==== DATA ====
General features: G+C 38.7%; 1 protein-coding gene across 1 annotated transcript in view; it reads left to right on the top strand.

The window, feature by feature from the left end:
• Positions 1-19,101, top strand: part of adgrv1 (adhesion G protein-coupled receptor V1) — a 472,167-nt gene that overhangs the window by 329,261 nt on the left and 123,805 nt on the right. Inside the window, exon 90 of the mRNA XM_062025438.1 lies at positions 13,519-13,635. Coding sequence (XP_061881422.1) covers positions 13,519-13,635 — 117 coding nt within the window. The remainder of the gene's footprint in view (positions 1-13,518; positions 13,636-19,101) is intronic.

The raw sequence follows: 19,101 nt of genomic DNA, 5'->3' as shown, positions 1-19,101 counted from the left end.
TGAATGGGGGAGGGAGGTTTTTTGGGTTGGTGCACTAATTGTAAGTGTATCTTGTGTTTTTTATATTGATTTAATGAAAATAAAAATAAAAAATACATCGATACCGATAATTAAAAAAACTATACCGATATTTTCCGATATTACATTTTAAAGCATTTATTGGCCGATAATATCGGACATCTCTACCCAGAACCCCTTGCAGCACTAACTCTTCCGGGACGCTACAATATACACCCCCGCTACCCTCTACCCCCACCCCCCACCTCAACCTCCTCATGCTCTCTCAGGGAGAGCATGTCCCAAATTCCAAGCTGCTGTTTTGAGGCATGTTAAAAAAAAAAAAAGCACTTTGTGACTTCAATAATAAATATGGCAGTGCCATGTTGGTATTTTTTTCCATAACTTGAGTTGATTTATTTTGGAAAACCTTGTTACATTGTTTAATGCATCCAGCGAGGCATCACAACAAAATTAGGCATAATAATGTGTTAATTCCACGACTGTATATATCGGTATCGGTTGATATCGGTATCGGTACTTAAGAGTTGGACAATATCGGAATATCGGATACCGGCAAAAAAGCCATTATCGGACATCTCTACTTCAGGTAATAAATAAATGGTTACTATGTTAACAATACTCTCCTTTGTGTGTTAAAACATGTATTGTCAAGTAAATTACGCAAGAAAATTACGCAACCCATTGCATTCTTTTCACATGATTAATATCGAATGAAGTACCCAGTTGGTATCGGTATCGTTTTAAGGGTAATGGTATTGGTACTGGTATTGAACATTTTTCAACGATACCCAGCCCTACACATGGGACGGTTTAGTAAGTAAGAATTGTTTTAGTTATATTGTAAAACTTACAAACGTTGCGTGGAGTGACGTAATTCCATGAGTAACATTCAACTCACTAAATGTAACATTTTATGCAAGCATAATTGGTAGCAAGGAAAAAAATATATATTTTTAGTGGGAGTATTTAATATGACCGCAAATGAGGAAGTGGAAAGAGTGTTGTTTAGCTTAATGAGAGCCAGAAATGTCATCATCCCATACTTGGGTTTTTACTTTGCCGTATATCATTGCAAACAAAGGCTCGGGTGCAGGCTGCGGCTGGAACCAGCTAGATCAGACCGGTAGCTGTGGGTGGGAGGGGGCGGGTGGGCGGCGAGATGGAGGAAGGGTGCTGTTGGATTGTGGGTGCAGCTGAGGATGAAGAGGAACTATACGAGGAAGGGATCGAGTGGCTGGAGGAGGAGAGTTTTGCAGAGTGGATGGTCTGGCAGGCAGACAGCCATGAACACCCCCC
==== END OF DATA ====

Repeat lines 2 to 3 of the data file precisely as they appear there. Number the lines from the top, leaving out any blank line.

The window, feature by feature from the left end:
• Positions 1-19,101, top strand: part of adgrv1 (adhesion G protein-coupled receptor V1) — a 472,167-nt gene that overhangs the window by 329,261 nt on the left and 123,805 nt on the right. Inside the window, exon 90 of the mRNA XM_062025438.1 lies at positions 13,519-13,635. Coding sequence (XP_061881422.1) covers positions 13,519-13,635 — 117 coding nt within the window. The remainder of the gene's footprint in view (positions 1-13,518; positions 13,636-19,101) is intronic.